“What did you do to her?” L’Vorna asked, examining the girl.
“This girl is the only survivor from Wheaton and bore witness to the witch’s attack,” the leader clamored. “Tell them girl, seal this witch’s fate!”
The crowd died down lower than it had since L’Vorna’s ordeal began. The air was ripe with anticipation.
“She did it…”
The mob roared.
“No,” L’Vorna thought. “Why would she lie? What could they have done to coerce her? Why would they do that?”
“She shouted a mighty incantation at the center of town!” The girl yelled, fueled by the crowd. “She spewed forth the beast from her mouth and burned the town and everyone within to ash!”
The mob’s fervor reached its peak in a loud amalgamation of violent cries and wrath fueled yells. The girl stoked their kindling flames of mad vengeance. A lone torch spiraled through the air. L’Vorna watched it twirl like a flaming baton signaling the beginning of the Great Race back in her hometown of Vahline. She watched the torch bounce and the flame jump to the dry wood at the base of her stake. The lead hunter glared at L’Vorna. She detected something in his gaze. Something beneath the black leather of his jacket and the grey spread of stubble on his chin.
“Pitty?” She pondered for the briefest of moments.
“Tonight you dine with Asata in Infernus.” He flagged his men and together they walked away from the brewing flames.
She felt the light leave the crowd and become a large wash that shined over her. She looked up to see a wave of torches rushing toward her like an infinite swarm of flaming locust.
“So this… is to be my final pyre,” she said looking through the ribbon of flames. She glanced down as the torches landed at the foot of her pyre. The blaze was already starting to pick up, she could feel the rising heat on her scalp. Her eyes met with the girl through the rising smoke and haze. L’Vorna felt anger and sympathy for the girl. Just as she thought to open her mouth to say goodbye, she noticed a peculiar glint in the girl’s eye. She strained her eyes to peer deeper, longing for the aid of her owl. But her innate vision proved to be enough. She saw it again; a gold speckle flickered across the girl’s left eye, like a sheen of oil on the surface of water. She immediately rationalized it as a reflection from the light of her impending immolation. But her erudite nature knew better.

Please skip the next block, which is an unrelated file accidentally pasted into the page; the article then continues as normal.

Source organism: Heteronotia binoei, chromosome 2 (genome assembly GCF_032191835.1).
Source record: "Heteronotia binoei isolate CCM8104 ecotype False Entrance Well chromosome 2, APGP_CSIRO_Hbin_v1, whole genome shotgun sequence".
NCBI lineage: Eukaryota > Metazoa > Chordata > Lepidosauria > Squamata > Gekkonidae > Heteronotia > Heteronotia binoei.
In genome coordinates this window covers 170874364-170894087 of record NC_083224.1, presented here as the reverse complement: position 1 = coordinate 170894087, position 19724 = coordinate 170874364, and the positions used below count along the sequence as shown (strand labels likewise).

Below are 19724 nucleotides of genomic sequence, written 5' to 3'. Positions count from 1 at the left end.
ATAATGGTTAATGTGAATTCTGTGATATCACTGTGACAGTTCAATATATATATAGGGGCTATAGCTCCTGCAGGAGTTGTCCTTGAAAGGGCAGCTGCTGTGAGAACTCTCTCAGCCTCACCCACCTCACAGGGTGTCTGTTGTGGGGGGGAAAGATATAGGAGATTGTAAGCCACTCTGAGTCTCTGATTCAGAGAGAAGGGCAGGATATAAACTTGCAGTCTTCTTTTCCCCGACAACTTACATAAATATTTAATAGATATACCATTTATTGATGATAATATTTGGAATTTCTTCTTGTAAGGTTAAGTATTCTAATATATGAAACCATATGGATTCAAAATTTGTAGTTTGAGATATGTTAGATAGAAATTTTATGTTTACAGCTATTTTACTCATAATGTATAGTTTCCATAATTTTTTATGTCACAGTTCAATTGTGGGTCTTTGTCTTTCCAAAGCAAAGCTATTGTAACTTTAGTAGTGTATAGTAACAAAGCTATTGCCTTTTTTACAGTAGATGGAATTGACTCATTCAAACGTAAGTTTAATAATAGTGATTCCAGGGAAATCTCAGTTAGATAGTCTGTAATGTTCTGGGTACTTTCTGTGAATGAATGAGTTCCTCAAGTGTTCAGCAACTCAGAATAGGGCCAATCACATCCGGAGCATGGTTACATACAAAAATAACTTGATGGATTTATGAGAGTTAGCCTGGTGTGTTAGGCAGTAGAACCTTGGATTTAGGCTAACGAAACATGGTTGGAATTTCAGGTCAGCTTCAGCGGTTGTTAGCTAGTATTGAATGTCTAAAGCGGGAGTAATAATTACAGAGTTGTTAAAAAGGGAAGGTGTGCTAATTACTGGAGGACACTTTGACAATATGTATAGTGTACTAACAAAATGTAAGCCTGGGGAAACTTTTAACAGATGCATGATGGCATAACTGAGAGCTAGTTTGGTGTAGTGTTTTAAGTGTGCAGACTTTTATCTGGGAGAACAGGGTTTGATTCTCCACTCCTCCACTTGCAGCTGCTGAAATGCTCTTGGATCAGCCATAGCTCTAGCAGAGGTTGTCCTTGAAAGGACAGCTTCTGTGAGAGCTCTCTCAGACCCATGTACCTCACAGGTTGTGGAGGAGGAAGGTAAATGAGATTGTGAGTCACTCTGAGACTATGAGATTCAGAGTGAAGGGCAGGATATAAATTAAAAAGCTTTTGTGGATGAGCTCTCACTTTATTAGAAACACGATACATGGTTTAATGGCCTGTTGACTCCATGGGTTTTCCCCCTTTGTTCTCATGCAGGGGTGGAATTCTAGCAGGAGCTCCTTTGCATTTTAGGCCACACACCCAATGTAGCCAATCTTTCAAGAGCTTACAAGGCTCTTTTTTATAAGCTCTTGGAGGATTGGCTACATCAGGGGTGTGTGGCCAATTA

It all became clear; her sudden capture, the Hunters, the girl’s false testimony. L’Vorna began to paint a vivid picture in her mind as she pieced everything together. Her decipher of the situation must have made a painting of its own across her visage, because the gold eyed being grinned with a leer of satisfaction. L’Vorna watched as it turned to make its exit through the crowd.
” It was able to maintain form, even within the presence of the Hunter” L’Vorna pondered as she looked around. Her eyes rolled through the rising smoke and ash. Just beyond the front row of the crowd she locked on to the lead Hunter, but more specifically the device he had stowed away under his coat. “I’ll show them a witch.” She thought. Her face let loose a devilish grin that quickly turned in to an ominous cackle.
“You would burn me at the stake?! You would attempt to cleanse me through flame?!”She began to berate and shout at the mob. The boom of her voice surmounted the churning flames encroaching upon her and the mob was driven to silence as if suddenly stricken with a chilled wind. “You fools, you’ve been played by an evil you couldn’t hope to defeat,” she continued as the flames started to take her. Within moments she was enveloped by fire. The flames seemed to bend around her, enlivened by her presence and passion. The spectacle caused several members of the crowd to step back and cower, including one of the Hunters. L’Vorna’s certain burst of verbal emotion caused the changeling girl to pause her exit and turn back toward the pyre. Its eyes widened amazed by the churning conflagration, then quickly narrowed to a piercing stare.
“Cleanse me by fire?” She chuckled as her rope binds burned off. “You know not the irony.”
From amidst the crowd the changeling released a roar that was as frightening as it was unnatural. The crescendo sounded like something akin to the horn of an agnimotive and a dying hound. Those closest to it parted in fear, creating a clear path to the pyre.
“The witch she summoned a demon to destroy us!” A civilian shouted from the crowd.
“Silver out men!” The lead Hunter bellowed.
The sharp sounds of ringing steel punctuated the roar, as the Hunters drew their blades and crossbows.
“What manner of beast is it?” A distressed Hunters asked, struggling to load a silver headed bolt.
“I don’t know…” the leader answered. “But we’re in for a fight.”